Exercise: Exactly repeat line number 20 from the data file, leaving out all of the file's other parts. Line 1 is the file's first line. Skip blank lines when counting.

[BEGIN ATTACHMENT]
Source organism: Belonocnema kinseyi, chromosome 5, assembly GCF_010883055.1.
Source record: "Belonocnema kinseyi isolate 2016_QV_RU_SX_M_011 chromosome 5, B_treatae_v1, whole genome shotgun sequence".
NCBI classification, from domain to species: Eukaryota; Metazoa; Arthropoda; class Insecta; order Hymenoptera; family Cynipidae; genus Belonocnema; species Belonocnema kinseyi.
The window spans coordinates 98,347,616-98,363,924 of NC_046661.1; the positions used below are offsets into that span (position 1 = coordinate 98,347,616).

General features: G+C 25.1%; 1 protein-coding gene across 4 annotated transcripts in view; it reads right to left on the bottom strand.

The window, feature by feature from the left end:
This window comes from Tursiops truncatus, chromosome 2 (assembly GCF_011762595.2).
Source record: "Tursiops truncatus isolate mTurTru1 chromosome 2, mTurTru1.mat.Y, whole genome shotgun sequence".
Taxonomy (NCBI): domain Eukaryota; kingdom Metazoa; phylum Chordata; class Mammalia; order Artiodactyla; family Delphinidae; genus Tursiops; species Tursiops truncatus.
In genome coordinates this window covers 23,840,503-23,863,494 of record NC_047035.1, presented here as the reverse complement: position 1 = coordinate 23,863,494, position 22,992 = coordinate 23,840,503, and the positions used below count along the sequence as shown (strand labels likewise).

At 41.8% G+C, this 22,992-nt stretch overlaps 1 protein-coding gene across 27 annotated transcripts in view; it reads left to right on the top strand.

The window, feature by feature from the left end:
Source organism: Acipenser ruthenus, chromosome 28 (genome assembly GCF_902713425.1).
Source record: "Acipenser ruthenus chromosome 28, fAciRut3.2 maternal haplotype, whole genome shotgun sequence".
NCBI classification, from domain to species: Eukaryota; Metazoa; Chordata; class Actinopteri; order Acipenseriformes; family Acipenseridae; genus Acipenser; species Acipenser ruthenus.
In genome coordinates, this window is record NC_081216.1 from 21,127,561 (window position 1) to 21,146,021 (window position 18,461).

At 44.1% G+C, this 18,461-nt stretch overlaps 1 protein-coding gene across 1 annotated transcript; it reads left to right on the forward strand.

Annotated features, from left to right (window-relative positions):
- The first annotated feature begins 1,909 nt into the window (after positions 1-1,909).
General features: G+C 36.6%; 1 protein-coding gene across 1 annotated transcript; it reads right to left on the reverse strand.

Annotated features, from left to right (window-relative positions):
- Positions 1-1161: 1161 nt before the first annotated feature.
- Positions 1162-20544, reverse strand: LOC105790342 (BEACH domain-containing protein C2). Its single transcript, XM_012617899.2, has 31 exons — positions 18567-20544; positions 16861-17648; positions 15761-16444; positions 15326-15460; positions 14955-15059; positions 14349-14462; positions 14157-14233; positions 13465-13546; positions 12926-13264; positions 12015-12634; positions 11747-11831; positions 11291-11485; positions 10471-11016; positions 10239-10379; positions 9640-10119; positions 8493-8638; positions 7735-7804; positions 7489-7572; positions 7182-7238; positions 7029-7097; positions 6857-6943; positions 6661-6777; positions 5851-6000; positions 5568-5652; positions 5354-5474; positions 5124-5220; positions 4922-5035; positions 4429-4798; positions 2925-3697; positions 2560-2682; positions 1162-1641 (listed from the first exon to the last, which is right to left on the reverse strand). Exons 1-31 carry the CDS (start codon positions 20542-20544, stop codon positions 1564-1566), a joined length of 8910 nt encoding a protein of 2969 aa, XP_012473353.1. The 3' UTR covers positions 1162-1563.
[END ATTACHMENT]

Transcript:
General features: G+C 36.6%; 1 protein-coding gene across 1 annotated transcript; it reads right to left on the reverse strand.